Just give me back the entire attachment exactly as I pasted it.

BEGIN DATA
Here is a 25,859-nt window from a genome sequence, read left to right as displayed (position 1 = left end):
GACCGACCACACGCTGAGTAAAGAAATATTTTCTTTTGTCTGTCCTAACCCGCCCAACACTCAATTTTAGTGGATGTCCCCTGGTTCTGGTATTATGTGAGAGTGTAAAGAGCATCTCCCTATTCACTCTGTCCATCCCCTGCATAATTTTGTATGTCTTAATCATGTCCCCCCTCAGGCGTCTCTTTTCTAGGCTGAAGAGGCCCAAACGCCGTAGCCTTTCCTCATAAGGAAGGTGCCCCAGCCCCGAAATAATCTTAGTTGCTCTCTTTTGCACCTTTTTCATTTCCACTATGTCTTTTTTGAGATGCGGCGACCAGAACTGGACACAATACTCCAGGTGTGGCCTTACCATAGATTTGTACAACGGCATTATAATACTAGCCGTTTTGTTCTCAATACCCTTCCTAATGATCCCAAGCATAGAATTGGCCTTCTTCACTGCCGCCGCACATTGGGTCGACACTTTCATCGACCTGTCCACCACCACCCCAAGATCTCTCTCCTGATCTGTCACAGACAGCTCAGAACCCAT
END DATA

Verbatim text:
Here is a 25,859-nt window from a genome sequence, read left to right as displayed (position 1 = left end):
GACCGACCACACGCTGAGTAAAGAAATATTTTCTTTTGTCTGTCCTAACCCGCCCAACACTCAATTTTAGTGGATGTCCCCTGGTTCTGGTATTATGTGAGAGTGTAAAGAGCATCTCCCTATTCACTCTGTCCATCCCCTGCATAATTTTGTATGTCTTAATCATGTCCCCCCTCAGGCGTCTCTTTTCTAGGCTGAAGAGGCCCAAACGCCGTAGCCTTTCCTCATAAGGAAGGTGCCCCAGCCCCGAAATAATCTTAGTTGCTCTCTTTTGCACCTTTTTCATTTCCACTATGTCTTTTTTGAGATGCGGCGACCAGAACTGGACACAATACTCCAGGTGTGGCCTTACCATAGATTTGTACAACGGCATTATAATACTAGCCGTTTTGTTCTCAATACCCTTCCTAATGATCCCAAGCATAGAATTGGCCTTCTTCACTGCCGCCGCACATTGGGTCGACACTTTCATCGACCTGTCCACCACCACCCCAAGATCTCTCTCCTGATCTGTCACAGACAGCTCAGAACCCAT